Filmmaker: Do you want to stick with it? What other things do you think VR could do for you going forward that 2D or traditional 3D wouldn’t be able to?

Oh: Longterm I want to return to VR, because as Kane said I’m very interested and excited about a lot of different mediums, not just single-channel narrative but also exhibition or installation VR, all those things. With all media art I always love to be open minded. So I do have other VR ideas, but at this moment I’m going back again, focusing on traditional narrative. But in the long run I’d love to have fun exploring lots of mediums, including VR.

Filmmaker: I feel like Baobab may be similar, with many kinds of projects.

Lee: I think our conversation with Erick wasn’t about whether or not to do VR. It was to understand what his vision was first, and then to put our heads together to think about how we could best realize it. That’s actually been the approach to all of our projects to date at Baobab Studios, which is why some of them are being adapted for the big screen, some of them are being adapted for the small screen, some of them are turning into books. It’s not a random process. It’s really partnering with people–we just love stories through and through, and so if we’re going to do a book we want to do it with the graphic novel imprint that will do that specific universe and characters best justice. Or if we’re going to turn it into a TV series then we want to make sure that whatever is going to happen will complement what our best efforts are in terms of creating the immersive cinema. I think we’re slowly becoming a different kind of animation studio, where it’s not like we’re married to one house style, or doing things the same way over and over and over again. I think it’s like building as many toolkits as we need so that we can tell stories in the best way. I mean, I think that as these processes and these techniques become faster and more efficient, and as the digital revolution keeps progressing in the world, it enables us to be able to try different things at speed, and at cost, and at scale. Having these different toolsets is really valuable.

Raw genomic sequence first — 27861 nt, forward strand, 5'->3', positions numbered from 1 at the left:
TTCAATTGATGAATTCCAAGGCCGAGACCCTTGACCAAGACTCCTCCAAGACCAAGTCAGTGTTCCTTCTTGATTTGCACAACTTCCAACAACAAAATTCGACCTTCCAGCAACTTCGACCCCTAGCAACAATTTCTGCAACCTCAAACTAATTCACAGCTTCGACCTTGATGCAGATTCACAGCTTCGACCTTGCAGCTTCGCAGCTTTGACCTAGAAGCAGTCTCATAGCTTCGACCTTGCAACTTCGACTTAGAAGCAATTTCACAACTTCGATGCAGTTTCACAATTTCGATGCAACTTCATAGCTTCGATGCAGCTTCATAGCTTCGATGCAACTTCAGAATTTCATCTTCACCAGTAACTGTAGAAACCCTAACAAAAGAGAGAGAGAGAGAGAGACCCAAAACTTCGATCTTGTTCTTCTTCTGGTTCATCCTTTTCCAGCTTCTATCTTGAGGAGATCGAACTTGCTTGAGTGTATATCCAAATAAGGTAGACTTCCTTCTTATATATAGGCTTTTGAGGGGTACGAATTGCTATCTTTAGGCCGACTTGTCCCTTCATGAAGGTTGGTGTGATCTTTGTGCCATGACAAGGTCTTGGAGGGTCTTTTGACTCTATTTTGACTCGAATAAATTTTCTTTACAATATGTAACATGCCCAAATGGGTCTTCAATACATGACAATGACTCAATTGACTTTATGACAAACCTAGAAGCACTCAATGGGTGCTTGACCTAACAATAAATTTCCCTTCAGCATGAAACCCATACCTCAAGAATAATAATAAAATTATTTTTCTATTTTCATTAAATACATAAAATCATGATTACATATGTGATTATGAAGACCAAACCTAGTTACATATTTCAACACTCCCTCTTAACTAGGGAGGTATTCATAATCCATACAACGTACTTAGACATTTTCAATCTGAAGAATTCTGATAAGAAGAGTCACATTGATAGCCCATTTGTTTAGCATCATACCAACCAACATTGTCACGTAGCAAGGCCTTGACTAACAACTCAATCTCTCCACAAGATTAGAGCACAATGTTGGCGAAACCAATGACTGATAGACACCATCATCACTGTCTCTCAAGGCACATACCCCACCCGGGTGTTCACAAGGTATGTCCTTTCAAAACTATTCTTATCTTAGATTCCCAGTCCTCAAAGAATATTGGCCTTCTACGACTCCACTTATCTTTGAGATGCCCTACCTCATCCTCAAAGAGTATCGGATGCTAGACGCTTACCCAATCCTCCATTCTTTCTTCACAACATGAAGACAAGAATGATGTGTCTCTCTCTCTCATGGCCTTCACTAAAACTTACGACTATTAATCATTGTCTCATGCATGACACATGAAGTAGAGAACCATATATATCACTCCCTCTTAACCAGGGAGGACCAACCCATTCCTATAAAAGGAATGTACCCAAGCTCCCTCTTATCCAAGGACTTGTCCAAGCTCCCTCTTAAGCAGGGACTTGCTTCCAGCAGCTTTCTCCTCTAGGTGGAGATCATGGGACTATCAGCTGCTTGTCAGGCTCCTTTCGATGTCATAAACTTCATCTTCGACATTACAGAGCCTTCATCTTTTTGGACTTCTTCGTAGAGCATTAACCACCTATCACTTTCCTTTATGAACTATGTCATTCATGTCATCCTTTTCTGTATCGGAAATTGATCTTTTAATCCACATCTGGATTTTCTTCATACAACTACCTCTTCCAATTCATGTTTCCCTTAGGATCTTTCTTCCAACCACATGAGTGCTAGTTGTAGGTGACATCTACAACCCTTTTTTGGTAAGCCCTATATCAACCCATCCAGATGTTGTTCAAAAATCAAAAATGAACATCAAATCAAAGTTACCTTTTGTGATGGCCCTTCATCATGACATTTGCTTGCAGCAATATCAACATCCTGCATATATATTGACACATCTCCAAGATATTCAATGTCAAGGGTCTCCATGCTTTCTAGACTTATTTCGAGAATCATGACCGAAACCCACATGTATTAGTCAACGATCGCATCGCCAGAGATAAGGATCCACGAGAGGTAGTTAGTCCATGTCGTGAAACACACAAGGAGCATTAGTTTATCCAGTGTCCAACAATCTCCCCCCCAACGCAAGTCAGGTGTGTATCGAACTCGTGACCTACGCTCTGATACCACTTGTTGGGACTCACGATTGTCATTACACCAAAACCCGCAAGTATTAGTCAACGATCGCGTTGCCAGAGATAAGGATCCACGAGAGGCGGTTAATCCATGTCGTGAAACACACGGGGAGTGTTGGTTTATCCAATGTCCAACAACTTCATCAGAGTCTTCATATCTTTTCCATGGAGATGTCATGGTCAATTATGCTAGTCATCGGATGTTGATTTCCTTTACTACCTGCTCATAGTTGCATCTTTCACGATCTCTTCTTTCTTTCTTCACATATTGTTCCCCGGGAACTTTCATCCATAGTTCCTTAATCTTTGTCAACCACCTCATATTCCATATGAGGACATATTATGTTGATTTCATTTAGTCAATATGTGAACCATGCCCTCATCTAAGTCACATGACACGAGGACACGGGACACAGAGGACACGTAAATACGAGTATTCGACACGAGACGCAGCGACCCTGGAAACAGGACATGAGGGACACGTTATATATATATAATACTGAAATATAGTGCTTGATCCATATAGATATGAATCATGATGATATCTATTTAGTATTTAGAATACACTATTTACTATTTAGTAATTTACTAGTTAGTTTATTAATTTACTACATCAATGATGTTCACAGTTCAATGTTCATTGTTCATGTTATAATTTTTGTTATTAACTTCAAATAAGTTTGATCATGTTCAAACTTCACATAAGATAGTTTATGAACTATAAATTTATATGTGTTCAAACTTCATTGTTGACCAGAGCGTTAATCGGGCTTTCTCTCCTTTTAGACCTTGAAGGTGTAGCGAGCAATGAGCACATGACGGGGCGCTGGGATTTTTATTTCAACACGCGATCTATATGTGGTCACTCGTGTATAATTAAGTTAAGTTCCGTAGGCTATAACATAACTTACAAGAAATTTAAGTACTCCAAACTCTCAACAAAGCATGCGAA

The idea of doing an entire VR piece animated inside of the VR? Of course it’s very daunting! But I think Erick showed us his vision, we recruited all the best Quill artists around the world, in different countries. It was a true global remote production. And we realized that we could work on a remote pipeline seamlessly, and it was delivered on time and on schedule and under budget. It’s just another tool we can rely on. Obviously there are limitations animating inside a VR headset compared to the very expensive tools you get at a major studio, but they just embraced those limitations and asked, What are the strengths of immersive cinema? How can we use scale? How can we change the seasons around you? How can we immerse you in more? How can the point of view that we’re giving to you–in a more spatial setting, with beautiful staging and lighting, where you feel like you’re there–how can that make the story better than if you were just staring at a monitor?